When it comes to the way that things are actually getting exchange, that’s where distribution comes in. As stated above in the previous paragraphs, there are different ways in which things can get distributed to people. It can be in the form of gifting in which you give someone an item so that they one day, they can do the same to you. Some societies like the Kula ring, use this as a way of social ranking in their society. Another form is the market system in which people don’t necessary have any relationship with the buyer, which is allows the customer to change where they want to go. It also depends on the idea of currency, and usually supports societies like ours in where most population is industrialized and urban. Finally there are some societies that practice exchange in which products are made and a central force comes and collects so that it may be redistributed in whichever way. This is generally in communist societies and countries such as Cuba, Laos, and China.

8 thoughts on “E. Porter -Week 5- Systems of Exchange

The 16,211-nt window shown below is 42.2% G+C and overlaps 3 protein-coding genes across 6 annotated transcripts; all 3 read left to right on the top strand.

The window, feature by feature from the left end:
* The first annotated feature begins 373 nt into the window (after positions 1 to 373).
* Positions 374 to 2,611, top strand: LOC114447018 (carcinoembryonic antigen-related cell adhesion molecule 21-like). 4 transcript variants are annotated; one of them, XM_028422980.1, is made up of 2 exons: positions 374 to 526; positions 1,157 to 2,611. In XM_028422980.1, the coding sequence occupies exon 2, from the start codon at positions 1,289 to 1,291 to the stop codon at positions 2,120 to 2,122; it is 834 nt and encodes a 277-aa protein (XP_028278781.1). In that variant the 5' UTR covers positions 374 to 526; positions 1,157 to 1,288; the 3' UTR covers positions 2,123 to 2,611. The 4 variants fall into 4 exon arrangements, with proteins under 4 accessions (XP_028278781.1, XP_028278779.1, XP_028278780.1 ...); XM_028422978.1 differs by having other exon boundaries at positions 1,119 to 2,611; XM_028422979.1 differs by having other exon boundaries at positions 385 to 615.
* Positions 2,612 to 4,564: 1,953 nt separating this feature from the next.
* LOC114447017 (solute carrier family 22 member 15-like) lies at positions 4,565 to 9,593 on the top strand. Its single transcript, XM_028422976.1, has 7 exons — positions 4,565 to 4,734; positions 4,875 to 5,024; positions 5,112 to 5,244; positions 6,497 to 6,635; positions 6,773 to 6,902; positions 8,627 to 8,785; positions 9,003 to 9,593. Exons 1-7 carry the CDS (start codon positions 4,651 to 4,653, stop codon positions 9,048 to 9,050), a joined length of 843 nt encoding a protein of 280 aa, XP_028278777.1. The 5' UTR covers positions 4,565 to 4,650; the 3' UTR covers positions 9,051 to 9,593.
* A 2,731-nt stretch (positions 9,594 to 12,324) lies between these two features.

1. I enjoyed reading your post and it was very similar to what I wrote. I wrote about the five different subsistence strategies and I found them very interesting to learn about. I discussed how each of those differed and the importance of each one, which seemed similar to something you wrote. I agree with your comment at the beginning where you said that a lot of people just assume that they know what an exchange is, but systems of exchange are completely different. These involve different cultures and societies where different groups of people use different strategies to survive. Also as you mentioned in the last paragraph, different societies distribute differently, using the method of “gifting,” but other groups are buyers and there are different types of currency to use. I find it fascinating that so many different cultures vary and differ from each other in not one way, but numerous ways.